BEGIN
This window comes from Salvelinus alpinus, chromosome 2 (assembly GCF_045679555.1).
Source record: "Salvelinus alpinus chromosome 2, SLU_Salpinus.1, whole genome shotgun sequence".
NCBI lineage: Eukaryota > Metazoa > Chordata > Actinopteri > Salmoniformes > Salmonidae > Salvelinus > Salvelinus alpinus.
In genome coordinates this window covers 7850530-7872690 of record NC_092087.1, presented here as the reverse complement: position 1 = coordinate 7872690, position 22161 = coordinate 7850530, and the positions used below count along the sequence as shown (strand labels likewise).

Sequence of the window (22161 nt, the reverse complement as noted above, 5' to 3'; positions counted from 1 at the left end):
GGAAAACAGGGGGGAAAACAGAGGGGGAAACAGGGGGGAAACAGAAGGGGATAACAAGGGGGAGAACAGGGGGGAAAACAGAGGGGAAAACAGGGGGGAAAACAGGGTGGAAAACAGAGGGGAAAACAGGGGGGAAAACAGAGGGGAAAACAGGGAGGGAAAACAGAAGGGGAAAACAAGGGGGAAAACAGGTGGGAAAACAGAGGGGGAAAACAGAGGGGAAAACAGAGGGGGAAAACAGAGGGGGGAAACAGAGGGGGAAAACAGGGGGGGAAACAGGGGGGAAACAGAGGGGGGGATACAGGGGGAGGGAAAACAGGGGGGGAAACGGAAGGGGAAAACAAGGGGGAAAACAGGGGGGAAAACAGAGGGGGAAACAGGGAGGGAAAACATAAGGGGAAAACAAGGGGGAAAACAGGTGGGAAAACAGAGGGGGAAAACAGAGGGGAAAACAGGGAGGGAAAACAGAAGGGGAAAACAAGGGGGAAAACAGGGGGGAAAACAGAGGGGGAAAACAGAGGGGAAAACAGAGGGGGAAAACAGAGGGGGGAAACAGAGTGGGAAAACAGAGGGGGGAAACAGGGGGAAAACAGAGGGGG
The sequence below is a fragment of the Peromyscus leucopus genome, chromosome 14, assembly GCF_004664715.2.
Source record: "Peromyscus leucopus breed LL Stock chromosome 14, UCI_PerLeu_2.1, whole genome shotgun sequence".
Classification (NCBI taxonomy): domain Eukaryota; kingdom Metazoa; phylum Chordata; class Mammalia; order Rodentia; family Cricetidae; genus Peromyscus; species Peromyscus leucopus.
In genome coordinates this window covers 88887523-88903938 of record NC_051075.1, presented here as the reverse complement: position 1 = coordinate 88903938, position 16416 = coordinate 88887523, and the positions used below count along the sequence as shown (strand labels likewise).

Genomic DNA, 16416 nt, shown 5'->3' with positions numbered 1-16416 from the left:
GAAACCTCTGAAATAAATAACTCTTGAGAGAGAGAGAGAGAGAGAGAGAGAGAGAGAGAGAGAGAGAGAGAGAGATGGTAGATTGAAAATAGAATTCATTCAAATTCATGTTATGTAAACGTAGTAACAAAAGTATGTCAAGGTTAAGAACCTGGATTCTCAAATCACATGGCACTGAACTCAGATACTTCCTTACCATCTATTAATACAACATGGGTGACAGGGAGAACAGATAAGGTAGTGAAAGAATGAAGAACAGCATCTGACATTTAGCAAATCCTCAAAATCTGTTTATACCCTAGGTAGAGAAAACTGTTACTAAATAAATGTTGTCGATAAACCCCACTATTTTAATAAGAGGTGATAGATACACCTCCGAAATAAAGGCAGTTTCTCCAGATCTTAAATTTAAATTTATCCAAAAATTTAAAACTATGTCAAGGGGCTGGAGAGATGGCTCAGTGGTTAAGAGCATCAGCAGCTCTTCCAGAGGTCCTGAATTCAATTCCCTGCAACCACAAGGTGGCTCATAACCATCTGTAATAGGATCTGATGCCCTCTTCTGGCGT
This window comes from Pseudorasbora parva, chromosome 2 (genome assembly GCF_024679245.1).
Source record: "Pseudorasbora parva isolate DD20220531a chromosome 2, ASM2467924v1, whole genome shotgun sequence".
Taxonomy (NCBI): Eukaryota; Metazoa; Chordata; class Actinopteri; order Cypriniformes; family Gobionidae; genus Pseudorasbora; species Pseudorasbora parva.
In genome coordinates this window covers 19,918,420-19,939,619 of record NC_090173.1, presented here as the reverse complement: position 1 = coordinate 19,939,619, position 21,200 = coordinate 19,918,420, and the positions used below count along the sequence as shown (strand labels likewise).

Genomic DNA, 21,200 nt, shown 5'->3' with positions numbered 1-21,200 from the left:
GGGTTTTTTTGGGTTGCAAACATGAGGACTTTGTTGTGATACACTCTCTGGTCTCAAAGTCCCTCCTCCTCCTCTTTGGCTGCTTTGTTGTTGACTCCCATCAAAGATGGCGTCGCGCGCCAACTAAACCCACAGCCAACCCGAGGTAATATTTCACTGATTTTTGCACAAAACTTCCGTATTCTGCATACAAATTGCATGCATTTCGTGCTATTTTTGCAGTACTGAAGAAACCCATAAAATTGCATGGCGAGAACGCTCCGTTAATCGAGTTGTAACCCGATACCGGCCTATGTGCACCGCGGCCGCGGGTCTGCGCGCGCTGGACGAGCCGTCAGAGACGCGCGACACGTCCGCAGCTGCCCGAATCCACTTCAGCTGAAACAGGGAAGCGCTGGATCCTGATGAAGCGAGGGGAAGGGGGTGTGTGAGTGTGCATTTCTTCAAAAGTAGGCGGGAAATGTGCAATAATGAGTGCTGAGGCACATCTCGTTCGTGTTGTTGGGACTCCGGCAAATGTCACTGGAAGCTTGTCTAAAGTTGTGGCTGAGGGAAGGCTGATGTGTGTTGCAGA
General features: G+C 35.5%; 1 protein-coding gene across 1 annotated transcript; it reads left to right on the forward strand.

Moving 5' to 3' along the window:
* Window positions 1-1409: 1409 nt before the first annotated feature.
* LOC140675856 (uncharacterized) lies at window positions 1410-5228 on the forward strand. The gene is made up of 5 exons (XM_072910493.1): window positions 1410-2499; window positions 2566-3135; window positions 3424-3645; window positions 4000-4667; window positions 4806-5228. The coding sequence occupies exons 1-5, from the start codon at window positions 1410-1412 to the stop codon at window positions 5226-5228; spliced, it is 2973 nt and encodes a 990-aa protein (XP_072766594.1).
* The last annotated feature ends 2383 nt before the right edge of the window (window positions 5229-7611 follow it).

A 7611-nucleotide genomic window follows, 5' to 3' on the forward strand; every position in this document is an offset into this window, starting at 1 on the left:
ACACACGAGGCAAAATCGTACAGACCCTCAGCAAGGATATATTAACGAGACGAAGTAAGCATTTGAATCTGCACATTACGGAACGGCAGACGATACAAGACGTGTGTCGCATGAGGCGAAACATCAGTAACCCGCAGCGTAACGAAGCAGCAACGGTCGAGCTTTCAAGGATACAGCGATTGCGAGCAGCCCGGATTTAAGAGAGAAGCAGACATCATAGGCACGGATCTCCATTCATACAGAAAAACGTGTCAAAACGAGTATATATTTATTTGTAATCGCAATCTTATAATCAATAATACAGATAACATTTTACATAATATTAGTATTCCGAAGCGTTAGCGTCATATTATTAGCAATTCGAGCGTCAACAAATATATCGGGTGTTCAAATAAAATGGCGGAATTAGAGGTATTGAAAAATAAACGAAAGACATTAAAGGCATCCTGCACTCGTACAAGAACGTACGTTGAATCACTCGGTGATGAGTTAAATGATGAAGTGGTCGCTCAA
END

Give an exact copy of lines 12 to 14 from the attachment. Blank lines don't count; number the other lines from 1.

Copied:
GAAACCTCTGAAATAAATAACTCTTGAGAGAGAGAGAGAGAGAGAGAGAGAGAGAGAGAGAGAGAGAGAGAGAGATGGTAGATTGAAAATAGAATTCATTCAAATTCATGTTATGTAAACGTAGTAACAAAAGTATGTCAAGGTTAAGAACCTGGATTCTCAAATCACATGGCACTGAACTCAGATACTTCCTTACCATCTATTAATACAACATGGGTGACAGGGAGAACAGATAAGGTAGTGAAAGAATGAAGAACAGCATCTGACATTTAGCAAATCCTCAAAATCTGTTTATACCCTAGGTAGAGAAAACTGTTACTAAATAAATGTTGTCGATAAACCCCACTATTTTAATAAGAGGTGATAGATACACCTCCGAAATAAAGGCAGTTTCTCCAGATCTTAAATTTAAATTTATCCAAAAATTTAAAACTATGTCAAGGGGCTGGAGAGATGGCTCAGTGGTTAAGAGCATCAGCAGCTCTTCCAGAGGTCCTGAATTCAATTCCCTGCAACCACAAGGTGGCTCATAACCATCTGTAATAGGATCTGATGCCCTCTTCTGGCGT
This window comes from Pseudorasbora parva, chromosome 2 (genome assembly GCF_024679245.1).
Source record: "Pseudorasbora parva isolate DD20220531a chromosome 2, ASM2467924v1, whole genome shotgun sequence".